This report provides a roadmap for the Financing for Sustainable Development discussions in the lead-up to the Addis Conference. Focusing on a broad array of issues – public-private partnerships, climate and infrastructure finance, official development assistance, financial regulations and more – the goal of this paper is to lay out positions on a broad range of issues and put forward an initial set of proposed recommendations for the Addis Conference. This report has benefited already from comments and suggestions from a wide variety of organizations and an initial set of meetings and teleconferences.
We welcome suggestions for how to improve this draft report. The SDSN is interested in working with institutions to further strengthen the report and its recommendations, and to fill some of the gaps highlighted in the document. This report is open for public consultation until January 15, 2015. Please submit all comments via the form below. If you have any questions about the report, please email Aniket Shah.
Eco-design should consider how users maintain non-electrical products . The lifetime environmental impacts of non-electrical consumer products, such as clothes, could be cut by over 40% if consumers maintained them in a more environmentally friendly manner, new research suggests. The study found the impacts of eco-designed products fell significantly when user guidelines were included in the eco-design. English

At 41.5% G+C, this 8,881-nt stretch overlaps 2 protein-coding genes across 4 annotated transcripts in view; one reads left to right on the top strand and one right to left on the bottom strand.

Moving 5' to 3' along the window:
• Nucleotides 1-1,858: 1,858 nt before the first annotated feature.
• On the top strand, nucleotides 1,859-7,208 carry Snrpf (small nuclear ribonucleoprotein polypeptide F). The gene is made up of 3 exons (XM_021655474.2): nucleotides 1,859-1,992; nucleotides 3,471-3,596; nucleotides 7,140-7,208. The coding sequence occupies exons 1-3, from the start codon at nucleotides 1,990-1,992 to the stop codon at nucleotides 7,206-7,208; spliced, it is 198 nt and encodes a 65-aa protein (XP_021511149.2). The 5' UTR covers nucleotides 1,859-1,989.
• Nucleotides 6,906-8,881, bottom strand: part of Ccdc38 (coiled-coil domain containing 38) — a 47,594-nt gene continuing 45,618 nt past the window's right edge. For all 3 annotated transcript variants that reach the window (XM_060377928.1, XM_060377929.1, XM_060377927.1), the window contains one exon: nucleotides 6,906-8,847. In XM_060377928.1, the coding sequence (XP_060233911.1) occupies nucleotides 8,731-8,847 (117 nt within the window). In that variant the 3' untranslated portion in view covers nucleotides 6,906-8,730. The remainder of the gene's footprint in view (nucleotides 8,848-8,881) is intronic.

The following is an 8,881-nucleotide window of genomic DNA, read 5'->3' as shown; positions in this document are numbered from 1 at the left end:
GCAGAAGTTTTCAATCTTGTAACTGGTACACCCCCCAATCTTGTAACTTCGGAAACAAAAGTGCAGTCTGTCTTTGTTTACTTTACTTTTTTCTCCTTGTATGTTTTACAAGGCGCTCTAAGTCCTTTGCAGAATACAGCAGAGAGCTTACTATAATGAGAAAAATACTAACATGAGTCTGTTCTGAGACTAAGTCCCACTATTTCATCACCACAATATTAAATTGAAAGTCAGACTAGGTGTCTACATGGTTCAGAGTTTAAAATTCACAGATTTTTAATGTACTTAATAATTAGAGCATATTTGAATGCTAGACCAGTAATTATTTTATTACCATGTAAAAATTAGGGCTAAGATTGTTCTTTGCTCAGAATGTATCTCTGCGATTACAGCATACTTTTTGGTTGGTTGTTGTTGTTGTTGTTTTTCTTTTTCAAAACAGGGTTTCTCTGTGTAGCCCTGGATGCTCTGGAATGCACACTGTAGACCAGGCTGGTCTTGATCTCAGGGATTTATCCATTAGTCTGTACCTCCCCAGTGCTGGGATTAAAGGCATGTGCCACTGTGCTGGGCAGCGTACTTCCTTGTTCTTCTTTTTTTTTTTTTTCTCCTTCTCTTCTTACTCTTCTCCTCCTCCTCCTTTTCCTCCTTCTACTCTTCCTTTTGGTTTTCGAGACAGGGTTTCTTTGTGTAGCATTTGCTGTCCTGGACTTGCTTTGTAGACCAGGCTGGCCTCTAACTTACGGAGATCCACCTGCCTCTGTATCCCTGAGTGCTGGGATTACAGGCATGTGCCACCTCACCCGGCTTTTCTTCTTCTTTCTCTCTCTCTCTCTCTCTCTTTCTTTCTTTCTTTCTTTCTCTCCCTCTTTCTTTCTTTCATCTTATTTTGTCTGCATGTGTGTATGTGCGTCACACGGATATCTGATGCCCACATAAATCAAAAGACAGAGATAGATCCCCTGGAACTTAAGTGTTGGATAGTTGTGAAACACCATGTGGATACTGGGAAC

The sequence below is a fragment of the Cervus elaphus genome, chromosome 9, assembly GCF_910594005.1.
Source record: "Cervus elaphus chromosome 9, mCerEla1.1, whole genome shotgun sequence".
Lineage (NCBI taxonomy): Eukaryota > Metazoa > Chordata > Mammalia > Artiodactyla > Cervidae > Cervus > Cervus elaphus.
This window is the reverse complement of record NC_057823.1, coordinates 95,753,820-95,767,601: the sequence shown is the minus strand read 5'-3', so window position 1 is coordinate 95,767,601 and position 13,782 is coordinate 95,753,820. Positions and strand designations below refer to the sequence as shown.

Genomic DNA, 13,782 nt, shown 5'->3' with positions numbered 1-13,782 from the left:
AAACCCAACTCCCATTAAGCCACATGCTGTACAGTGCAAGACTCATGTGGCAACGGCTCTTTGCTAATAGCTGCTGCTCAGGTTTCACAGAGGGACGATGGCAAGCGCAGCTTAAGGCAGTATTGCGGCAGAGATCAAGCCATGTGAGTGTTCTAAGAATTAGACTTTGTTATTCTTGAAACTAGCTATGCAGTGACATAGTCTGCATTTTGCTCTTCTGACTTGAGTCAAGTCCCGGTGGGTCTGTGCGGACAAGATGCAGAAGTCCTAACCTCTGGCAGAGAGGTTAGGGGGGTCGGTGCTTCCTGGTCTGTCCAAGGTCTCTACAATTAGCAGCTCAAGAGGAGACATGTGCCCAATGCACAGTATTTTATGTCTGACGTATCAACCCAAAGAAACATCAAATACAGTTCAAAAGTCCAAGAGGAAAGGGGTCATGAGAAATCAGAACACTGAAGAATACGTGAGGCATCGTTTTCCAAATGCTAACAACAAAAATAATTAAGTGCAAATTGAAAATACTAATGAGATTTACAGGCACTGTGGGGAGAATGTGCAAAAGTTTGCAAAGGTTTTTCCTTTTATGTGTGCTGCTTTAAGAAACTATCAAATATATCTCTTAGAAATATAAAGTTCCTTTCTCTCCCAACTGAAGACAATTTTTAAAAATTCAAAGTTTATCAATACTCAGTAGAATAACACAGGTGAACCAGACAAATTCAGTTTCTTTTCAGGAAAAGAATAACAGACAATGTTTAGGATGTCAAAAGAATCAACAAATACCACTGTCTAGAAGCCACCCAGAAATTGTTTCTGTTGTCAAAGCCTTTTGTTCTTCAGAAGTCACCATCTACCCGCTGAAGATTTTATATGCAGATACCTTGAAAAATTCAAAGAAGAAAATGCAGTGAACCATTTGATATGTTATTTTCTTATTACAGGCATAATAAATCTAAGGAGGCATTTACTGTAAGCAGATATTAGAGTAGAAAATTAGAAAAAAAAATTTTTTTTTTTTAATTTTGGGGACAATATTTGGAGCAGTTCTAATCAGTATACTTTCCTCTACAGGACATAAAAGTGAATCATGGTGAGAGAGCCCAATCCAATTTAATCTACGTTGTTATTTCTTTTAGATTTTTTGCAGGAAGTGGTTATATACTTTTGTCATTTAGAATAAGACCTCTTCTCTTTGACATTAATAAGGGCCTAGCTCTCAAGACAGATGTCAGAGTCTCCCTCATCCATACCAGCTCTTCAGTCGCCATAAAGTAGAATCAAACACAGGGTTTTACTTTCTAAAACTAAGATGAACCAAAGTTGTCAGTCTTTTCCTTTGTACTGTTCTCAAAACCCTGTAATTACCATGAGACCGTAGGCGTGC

EVENT: Access to Justice Conference, European Parliament, 12 November 2014. In 2011, the UN Human Rights Council unanimously endorsed the UN Guiding Principles on Business and Human Rights, including the third pillar on the need for greater access for victims to effective remedy. However, despite the official support given by the European Union and its Member States to the full implementation of the UN Guiding Principles, a recent study published by ECCJ, CORE, and ICAR has shown that the existence of legal, procedural, and institutional barriers still prevent victims of corporate abuses from gaining access to an effective remedy in the EU.